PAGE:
Lucas Mangope, a leader of one of South Africa’s tribal homelands who resisted the end of apartheid passed away‚ state-run SABC reported on Friday.
The former high school teacher who was widely criticized for being a puppet of the apartheid regime, died on Thursday at the age of 94.
He has been remembered on Friday morning as a great but controversial leader, who was a hero to some and a villain to others.
Mangope was president from 1977 to 1994 of Bophuthatswana, one of South Africa’s “self-governing” homelands, or Bantustans. His reign was characterized by widespread corruption and mismanagement.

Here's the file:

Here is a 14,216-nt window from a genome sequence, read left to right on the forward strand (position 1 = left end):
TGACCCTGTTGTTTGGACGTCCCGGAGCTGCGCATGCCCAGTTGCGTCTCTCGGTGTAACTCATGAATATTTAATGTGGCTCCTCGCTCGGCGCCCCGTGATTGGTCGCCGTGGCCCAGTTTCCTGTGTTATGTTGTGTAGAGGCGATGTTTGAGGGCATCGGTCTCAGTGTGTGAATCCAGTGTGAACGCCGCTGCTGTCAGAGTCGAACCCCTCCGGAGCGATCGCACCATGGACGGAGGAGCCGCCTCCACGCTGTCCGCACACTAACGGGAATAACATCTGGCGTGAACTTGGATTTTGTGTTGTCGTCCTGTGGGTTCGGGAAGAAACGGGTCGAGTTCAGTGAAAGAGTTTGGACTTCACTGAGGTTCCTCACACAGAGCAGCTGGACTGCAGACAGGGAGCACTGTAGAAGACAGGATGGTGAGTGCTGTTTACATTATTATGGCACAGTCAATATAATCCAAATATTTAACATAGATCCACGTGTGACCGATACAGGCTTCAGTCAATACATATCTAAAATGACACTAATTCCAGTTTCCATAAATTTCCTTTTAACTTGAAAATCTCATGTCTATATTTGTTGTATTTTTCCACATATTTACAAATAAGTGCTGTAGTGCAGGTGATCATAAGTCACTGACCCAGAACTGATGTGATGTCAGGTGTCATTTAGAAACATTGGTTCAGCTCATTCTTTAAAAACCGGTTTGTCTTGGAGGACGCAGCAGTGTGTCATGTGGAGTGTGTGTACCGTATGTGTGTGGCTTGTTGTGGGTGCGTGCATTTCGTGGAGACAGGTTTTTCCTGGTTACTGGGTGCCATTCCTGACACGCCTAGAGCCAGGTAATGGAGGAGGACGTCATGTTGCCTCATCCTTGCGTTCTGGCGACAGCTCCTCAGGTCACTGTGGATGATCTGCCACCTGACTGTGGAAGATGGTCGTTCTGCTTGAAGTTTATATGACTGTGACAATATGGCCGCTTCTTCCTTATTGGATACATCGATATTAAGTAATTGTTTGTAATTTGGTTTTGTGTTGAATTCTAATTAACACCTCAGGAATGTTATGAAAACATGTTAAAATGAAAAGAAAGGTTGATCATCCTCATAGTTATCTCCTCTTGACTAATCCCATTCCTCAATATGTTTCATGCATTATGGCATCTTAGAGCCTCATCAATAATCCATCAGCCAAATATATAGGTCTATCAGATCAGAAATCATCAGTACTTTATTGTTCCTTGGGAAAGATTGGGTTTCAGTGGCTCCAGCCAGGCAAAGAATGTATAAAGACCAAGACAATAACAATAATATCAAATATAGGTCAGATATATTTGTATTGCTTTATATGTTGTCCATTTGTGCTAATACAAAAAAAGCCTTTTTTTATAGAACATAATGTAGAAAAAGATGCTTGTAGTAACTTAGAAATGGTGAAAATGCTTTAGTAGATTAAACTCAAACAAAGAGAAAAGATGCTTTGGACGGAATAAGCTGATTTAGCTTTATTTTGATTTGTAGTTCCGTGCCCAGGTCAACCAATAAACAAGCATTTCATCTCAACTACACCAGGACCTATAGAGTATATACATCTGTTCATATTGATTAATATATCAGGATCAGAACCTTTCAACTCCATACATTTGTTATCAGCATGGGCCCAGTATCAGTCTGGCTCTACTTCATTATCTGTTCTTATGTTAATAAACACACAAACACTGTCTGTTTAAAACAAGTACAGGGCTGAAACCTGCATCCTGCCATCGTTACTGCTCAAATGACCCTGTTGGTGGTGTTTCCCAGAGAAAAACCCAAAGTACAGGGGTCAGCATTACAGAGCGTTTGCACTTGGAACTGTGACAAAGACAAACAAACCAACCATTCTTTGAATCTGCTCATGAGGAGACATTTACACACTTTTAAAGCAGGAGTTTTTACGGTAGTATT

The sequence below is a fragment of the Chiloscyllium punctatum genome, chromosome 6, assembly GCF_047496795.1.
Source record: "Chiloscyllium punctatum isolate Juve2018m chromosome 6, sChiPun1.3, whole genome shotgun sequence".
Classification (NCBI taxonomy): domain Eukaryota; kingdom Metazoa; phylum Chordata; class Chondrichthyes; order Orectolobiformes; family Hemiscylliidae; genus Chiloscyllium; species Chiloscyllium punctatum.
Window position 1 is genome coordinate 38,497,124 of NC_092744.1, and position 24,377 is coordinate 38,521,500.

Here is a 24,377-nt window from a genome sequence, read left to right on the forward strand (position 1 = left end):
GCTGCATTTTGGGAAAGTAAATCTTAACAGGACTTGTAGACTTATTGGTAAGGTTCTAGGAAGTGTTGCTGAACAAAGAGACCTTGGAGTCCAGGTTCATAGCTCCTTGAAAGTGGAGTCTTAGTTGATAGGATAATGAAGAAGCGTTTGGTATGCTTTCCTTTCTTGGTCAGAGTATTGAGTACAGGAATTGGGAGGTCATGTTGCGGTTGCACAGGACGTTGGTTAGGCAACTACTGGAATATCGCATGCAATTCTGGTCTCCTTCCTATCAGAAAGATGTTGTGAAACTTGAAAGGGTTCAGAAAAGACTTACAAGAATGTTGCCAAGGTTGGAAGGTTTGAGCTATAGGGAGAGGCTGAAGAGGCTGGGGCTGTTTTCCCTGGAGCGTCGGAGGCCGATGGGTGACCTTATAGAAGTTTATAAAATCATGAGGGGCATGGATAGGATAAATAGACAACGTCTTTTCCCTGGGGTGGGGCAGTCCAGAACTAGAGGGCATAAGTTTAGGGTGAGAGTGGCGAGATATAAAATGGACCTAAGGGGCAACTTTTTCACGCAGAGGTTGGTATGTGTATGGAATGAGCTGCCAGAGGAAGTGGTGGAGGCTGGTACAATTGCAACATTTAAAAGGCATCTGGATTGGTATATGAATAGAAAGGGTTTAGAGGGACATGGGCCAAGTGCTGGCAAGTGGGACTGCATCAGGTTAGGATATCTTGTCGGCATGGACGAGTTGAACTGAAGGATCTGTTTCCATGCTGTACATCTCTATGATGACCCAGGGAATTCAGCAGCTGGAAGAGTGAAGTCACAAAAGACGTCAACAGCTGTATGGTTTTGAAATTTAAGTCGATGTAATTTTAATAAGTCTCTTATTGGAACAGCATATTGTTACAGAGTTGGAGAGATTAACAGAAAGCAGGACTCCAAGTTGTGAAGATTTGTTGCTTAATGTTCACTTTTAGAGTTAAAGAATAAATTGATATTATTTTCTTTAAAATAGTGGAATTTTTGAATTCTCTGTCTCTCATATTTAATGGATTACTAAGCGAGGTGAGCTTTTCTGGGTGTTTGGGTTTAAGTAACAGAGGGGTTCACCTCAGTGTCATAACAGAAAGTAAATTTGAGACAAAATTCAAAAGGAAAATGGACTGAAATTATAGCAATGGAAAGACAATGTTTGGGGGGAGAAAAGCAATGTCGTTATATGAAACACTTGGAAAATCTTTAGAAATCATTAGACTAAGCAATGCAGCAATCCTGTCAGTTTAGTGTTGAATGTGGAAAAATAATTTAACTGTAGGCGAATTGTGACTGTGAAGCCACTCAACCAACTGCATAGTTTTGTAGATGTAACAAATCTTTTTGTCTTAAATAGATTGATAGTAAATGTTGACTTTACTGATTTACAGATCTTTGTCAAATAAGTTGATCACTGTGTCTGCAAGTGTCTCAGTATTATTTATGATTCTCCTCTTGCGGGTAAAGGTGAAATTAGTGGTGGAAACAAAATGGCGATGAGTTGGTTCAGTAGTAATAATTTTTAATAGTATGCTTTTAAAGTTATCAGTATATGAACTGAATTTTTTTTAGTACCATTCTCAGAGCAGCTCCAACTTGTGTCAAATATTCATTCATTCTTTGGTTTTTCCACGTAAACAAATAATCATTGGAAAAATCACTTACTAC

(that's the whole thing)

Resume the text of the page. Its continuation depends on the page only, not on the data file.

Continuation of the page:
During the pre-democracy negotiations‚ Mangope insisted that Bophuthatswana would remain an independent country.
He was deposed in 1994 after he refused to allow free campaigning in Bophuthatswana as well as not wanting to take part in the general election that was to be held during that year.
Mangope founded the United Christian Democratic Party (UCDP) and later joined the Democratic Alliance (DA).
He had recently relinquished his duties as the chief of his clan in the North West province and was succeeded by his son.
The ruling African National Congress extended its condolences on his passing, saying he was “an outspoken opponent of the democratization project in South Africa.”